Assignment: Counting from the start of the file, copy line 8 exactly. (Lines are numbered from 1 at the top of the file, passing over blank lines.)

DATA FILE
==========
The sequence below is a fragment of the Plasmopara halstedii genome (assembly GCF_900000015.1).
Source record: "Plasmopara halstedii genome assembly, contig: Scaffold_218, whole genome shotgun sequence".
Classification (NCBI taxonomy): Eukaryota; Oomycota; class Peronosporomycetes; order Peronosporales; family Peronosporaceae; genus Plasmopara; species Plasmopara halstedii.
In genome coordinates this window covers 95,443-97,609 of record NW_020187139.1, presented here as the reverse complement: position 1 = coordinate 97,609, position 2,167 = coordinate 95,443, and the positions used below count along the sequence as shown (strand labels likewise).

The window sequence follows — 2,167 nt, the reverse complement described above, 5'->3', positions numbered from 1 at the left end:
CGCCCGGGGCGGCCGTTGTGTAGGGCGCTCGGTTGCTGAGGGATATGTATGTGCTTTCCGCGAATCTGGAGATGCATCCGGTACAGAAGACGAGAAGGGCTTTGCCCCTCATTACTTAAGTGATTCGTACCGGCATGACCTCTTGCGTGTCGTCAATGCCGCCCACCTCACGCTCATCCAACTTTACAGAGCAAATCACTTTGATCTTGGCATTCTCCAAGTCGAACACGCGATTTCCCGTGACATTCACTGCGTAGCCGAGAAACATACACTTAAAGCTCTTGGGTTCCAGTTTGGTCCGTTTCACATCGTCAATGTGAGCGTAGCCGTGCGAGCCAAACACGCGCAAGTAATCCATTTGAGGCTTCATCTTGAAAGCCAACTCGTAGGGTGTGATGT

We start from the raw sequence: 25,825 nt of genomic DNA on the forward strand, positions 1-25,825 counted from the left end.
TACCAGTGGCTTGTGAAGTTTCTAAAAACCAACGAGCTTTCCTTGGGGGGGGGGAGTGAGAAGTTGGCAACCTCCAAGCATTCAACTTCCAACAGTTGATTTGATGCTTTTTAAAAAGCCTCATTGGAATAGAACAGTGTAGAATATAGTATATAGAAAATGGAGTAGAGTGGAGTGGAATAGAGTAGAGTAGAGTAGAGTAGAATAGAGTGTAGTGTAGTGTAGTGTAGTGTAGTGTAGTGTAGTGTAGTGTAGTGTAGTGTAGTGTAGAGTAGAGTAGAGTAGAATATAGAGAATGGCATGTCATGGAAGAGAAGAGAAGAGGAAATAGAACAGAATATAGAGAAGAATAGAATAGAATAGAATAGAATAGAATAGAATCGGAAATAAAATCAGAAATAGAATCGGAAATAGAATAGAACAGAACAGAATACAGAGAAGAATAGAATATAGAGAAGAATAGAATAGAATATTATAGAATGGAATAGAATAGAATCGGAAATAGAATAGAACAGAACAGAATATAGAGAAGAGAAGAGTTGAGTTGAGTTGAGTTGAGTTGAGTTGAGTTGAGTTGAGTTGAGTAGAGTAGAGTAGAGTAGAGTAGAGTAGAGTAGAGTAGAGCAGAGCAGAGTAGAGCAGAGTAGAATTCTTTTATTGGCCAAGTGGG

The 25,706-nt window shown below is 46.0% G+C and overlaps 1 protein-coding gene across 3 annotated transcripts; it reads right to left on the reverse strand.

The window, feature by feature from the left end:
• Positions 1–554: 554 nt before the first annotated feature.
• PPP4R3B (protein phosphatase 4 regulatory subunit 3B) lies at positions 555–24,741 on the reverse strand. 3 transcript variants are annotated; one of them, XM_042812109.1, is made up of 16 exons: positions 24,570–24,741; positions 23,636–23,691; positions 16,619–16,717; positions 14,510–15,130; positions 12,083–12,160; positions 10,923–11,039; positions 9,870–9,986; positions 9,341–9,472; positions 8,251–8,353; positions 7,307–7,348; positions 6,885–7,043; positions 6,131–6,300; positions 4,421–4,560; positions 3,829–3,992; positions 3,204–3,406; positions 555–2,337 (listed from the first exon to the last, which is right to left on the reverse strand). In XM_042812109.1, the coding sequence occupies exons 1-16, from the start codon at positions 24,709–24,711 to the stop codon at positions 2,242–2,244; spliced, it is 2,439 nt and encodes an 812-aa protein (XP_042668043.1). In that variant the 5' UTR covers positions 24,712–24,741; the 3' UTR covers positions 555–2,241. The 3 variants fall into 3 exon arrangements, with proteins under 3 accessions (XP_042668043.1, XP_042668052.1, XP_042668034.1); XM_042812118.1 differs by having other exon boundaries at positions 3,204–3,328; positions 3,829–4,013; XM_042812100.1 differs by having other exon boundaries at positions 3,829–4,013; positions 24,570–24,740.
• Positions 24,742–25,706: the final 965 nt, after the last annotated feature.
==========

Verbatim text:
TACCAGTGGCTTGTGAAGTTTCTAAAAACCAACGAGCTTTCCTTGGGGGGGGGGAGTGAGAAGTTGGCAACCTCCAAGCATTCAACTTCCAACAGTTGATTTGATGCTTTTTAAAAAGCCTCATTGGAATAGAACAGTGTAGAATATAGTATATAGAAAATGGAGTAGAGTGGAGTGGAATAGAGTAGAGTAGAGTAGAGTAGAATAGAGTGTAGTGTAGTGTAGTGTAGTGTAGTGTAGTGTAGTGTAGTGTAGTGTAGTGTAGTGTAGAGTAGAGTAGAGTAGAATATAGAGAATGGCATGTCATGGAAGAGAAGAGAAGAGGAAATAGAACAGAATATAGAGAAGAATAGAATAGAATAGAATAGAATAGAATAGAATCGGAAATAAAATCAGAAATAGAATCGGAAATAGAATAGAACAGAACAGAATACAGAGAAGAATAGAATATAGAGAAGAATAGAATAGAATATTATAGAATGGAATAGAATAGAATCGGAAATAGAATAGAACAGAACAGAATATAGAGAAGAGAAGAGTTGAGTTGAGTTGAGTTGAGTTGAGTTGAGTTGAGTTGAGTTGAGTAGAGTAGAGTAGAGTAGAGTAGAGTAGAGTAGAGTAGAGCAGAGCAGAGTAGAGCAGAGTAGAATTCTTTTATTGGCCAAGTGGG